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Dealing with Children’s Anger a Play Therapist’s Perspective

by Jodi Mullen, PhD, LMHC, RPT-S

It is upsetting when children react with anger towards you, siblings, others, and even themselves. There are some things that you can do that can help your child channel their anger as well as make your home a peaceful place and who doesn’t want that?

We need to start with respecting the right each of us have to feel our feelings. We have the right to feel sad, joyful, hungry, and we also have the right to feel angry. What frequently happens is that we think there are right and wrong times to feel a particular way. Adults and children often differ in the way they experience the world. Therefore, some situations that seem like no big deal to me might be experienced by a 9-year-old totally differently. By this I mean they could feel super angry about something, although I cannot understand why from my perspective. The first step in helping children manage their anger is to respect their perspective; respect that their anger is a valid emotional response. Once you have done that you are already off to a great start!


The next step after you have respected your child’s perspective is to acknowledge

that they feel angry. You would do this by saying something like, “I can see you are very angry at your sister for taking your toy,” or “You are so mad that I won’t let you have anymore candy today.”

What you are doing here is showing your child that you do understand their feelings even though you do not condone the behavior. Frequently, this is enough to help your child regulate their emotions. When children feel understood, they no longer have to communicate by acting out.

You will have to experiment with what comes next. Different things work for different children at different times. Think about this for yourself. Sometimes it helps me to cool off when I am angry if I have some quiet time, sometimes going for a run feels better, and other times journaling works. This is true for your kids too. As parents you are the experts on your own children, so use what you already know to help. Here are a few things that worked for my own children as well as the children I see in my role as a mental health counselor and play therapist.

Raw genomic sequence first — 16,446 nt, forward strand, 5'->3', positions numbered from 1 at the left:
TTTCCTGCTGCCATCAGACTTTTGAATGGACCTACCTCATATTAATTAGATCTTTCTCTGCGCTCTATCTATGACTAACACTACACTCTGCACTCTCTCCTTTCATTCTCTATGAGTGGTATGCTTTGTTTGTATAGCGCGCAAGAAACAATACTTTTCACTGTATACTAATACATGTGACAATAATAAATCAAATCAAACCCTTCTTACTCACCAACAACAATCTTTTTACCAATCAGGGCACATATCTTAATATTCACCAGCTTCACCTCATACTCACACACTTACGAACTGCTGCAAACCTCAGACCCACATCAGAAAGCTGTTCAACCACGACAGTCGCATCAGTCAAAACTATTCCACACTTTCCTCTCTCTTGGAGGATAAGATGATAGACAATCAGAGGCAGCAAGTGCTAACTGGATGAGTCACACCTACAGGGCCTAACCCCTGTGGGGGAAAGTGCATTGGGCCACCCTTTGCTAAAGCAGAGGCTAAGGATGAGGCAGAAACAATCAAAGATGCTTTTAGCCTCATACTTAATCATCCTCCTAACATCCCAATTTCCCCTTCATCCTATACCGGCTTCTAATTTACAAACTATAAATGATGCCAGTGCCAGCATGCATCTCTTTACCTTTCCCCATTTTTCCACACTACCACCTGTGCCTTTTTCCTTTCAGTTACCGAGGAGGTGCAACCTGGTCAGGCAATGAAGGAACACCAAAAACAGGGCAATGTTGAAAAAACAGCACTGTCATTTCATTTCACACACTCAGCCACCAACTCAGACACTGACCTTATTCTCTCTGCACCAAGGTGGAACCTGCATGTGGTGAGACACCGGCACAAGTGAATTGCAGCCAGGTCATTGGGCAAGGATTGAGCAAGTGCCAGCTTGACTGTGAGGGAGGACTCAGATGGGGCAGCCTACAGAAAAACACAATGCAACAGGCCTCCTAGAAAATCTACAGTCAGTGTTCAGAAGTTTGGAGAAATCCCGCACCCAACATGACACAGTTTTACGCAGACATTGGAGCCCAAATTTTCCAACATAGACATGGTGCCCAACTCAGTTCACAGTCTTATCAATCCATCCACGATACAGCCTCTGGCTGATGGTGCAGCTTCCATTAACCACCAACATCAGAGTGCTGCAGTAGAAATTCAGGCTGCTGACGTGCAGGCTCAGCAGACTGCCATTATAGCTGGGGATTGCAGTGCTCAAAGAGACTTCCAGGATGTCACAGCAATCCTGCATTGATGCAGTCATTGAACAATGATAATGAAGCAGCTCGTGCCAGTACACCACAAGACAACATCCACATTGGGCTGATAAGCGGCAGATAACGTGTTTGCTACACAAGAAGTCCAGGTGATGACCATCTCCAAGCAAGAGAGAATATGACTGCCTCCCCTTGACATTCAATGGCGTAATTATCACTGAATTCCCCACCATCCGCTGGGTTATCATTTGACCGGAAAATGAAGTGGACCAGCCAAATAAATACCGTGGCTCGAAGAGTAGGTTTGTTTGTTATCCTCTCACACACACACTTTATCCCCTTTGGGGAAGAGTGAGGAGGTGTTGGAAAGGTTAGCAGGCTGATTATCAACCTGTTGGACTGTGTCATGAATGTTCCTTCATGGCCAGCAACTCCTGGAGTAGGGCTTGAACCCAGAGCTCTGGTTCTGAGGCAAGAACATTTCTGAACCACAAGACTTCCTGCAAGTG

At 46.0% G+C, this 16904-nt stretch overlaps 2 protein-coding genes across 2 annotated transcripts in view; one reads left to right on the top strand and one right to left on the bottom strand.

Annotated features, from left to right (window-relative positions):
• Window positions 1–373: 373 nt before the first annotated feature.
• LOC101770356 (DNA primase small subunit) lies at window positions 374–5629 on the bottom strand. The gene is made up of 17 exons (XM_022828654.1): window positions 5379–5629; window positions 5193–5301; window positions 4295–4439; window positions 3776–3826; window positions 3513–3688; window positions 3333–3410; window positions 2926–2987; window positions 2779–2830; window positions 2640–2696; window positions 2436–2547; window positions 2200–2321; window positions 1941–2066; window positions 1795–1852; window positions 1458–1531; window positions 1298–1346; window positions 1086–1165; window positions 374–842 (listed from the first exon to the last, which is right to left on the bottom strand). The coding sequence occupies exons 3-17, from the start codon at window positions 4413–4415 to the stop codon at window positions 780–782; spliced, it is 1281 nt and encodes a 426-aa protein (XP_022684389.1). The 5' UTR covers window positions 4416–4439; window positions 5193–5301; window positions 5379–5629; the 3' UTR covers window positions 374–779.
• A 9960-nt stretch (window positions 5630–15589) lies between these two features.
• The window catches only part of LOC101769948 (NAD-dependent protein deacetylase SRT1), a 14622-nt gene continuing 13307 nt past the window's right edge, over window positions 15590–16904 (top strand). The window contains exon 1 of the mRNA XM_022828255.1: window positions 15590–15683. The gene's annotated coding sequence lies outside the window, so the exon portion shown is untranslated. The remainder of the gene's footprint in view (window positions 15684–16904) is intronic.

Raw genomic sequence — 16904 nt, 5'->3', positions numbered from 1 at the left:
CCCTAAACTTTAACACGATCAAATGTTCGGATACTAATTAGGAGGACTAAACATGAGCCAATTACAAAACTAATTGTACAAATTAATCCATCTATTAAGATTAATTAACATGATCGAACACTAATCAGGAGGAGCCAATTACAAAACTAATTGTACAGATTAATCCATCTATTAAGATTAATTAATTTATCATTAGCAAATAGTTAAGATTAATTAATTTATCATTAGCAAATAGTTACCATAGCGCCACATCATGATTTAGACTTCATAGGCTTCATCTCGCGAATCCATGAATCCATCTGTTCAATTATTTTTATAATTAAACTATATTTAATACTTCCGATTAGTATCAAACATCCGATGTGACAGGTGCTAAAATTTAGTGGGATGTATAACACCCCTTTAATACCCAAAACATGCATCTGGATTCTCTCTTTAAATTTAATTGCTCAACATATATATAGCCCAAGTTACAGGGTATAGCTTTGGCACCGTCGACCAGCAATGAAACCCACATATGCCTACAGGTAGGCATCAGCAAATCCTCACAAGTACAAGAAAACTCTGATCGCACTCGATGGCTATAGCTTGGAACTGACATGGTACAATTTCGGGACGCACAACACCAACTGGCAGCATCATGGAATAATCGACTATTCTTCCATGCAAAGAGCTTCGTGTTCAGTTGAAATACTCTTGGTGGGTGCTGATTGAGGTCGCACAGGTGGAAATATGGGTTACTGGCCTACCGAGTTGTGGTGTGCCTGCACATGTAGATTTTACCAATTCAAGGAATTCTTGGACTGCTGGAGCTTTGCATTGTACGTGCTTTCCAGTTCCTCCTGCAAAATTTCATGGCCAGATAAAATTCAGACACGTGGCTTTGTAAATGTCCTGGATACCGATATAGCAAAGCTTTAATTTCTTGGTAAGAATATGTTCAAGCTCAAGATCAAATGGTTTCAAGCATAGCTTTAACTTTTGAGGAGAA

Repurposed Time Out

Not a regular time out, where, as parents, we have our child sit to calm down or as a punishment. This Time Out is where we model and teach our children that it is healthy to take a time out when you’re feeling like you are getting out-of-control angry. For example, when I am getting frustrated with my kids I might say, “I am starting to get very mad now. I am going to give myself a time out so I can feel better.” I can also suggest when I see my child getting angry, “You look like anger is being the boss of you; you may want to give yourself a time out so you can still be the boss.”



Many children experience anger in their bodies, physically. As parents, we want to help our children redirect anger they feel physically so that they, as well as other family members, are safe. I typically do not recommend “punching” as a way to get rid of that energy because that seems to convert anger easily into aggression. Some things that might work are running, shooting baskets, even just stepping outside and stomping feet. It’s a good idea to offer your child company during this time as they may feel they need help as their anger releases. When issues such as time of day, weather, or safety do not permit children moving their bodies outside, there are still ways they can do this inside. You can suggest stomping on empty egg cartons or cereal boxes, jumping in place, or dancing.

In families anger can be contagious. It’s important you do your part to keep cool and model peace.

For more ideas about how to help your kids with anger, check out my podcast on BlogTalkRadio, Freakishly Well-Behaved Children, or parenting book Raising Freakishly Well-Behaved Kids or pick up our family-created workbook for children, Naughty No More: A workbook for children who want to make good decisions.


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